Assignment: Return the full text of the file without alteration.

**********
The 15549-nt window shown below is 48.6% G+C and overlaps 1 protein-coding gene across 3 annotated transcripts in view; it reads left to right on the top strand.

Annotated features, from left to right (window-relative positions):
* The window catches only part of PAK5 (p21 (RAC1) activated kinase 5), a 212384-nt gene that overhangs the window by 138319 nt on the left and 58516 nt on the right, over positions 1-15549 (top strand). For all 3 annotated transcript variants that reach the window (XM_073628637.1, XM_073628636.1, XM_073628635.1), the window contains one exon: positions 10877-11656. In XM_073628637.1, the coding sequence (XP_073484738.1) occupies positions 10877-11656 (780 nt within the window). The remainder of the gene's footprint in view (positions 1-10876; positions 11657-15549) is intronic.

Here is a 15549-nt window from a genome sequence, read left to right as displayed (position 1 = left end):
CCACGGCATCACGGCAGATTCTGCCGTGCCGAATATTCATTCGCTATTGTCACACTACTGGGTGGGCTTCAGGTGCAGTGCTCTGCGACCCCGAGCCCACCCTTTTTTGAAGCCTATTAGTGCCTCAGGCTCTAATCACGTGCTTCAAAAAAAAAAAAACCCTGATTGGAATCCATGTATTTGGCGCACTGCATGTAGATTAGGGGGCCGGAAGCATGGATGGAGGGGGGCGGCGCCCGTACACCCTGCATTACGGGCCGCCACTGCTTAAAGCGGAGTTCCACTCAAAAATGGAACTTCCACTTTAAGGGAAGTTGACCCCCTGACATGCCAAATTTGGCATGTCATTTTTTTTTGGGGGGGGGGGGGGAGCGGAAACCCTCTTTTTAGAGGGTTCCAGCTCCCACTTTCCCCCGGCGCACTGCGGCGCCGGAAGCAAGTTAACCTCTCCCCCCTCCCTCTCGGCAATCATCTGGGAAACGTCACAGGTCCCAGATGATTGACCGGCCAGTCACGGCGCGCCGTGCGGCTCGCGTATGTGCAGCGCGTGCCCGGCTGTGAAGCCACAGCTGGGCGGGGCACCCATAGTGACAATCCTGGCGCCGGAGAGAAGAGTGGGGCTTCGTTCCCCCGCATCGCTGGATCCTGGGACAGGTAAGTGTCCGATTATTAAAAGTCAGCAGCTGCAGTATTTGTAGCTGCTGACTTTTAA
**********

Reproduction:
The 15549-nt window shown below is 48.6% G+C and overlaps 1 protein-coding gene across 3 annotated transcripts in view; it reads left to right on the top strand.

Annotated features, from left to right (window-relative positions):
* The window catches only part of PAK5 (p21 (RAC1) activated kinase 5), a 212384-nt gene that overhangs the window by 138319 nt on the left and 58516 nt on the right, over positions 1-15549 (top strand). For all 3 annotated transcript variants that reach the window (XM_073628637.1, XM_073628636.1, XM_073628635.1), the window contains one exon: positions 10877-11656. In XM_073628637.1, the coding sequence (XP_073484738.1) occupies positions 10877-11656 (780 nt within the window). The remainder of the gene's footprint in view (positions 1-10876; positions 11657-15549) is intronic.

Here is a 15549-nt window from a genome sequence, read left to right as displayed (position 1 = left end):
CCACGGCATCACGGCAGATTCTGCCGTGCCGAATATTCATTCGCTATTGTCACACTACTGGGTGGGCTTCAGGTGCAGTGCTCTGCGACCCCGAGCCCACCCTTTTTTGAAGCCTATTAGTGCCTCAGGCTCTAATCACGTGCTTCAAAAAAAAAAAAACCCTGATTGGAATCCATGTATTTGGCGCACTGCATGTAGATTAGGGGGCCGGAAGCATGGATGGAGGGGGGCGGCGCCCGTACACCCTGCATTACGGGCCGCCACTGCTTAAAGCGGAGTTCCACTCAAAAATGGAACTTCCACTTTAAGGGAAGTTGACCCCCTGACATGCCAAATTTGGCATGTCATTTTTTTTTGGGGGGGGGGGGGGAGCGGAAACCCTCTTTTTAGAGGGTTCCAGCTCCCACTTTCCCCCGGCGCACTGCGGCGCCGGAAGCAAGTTAACCTCTCCCCCCTCCCTCTCGGCAATCATCTGGGAAACGTCACAGGTCCCAGATGATTGACCGGCCAGTCACGGCGCGCCGTGCGGCTCGCGTATGTGCAGCGCGTGCCCGGCTGTGAAGCCACAGCTGGGCGGGGCACCCATAGTGACAATCCTGGCGCCGGAGAGAAGAGTGGGGCTTCGTTCCCCCGCATCGCTGGATCCTGGGACAGGTAAGTGTCCGATTATTAAAAGTCAGCAGCTGCAGTATTTGTAGCTGCTGACTTTTAA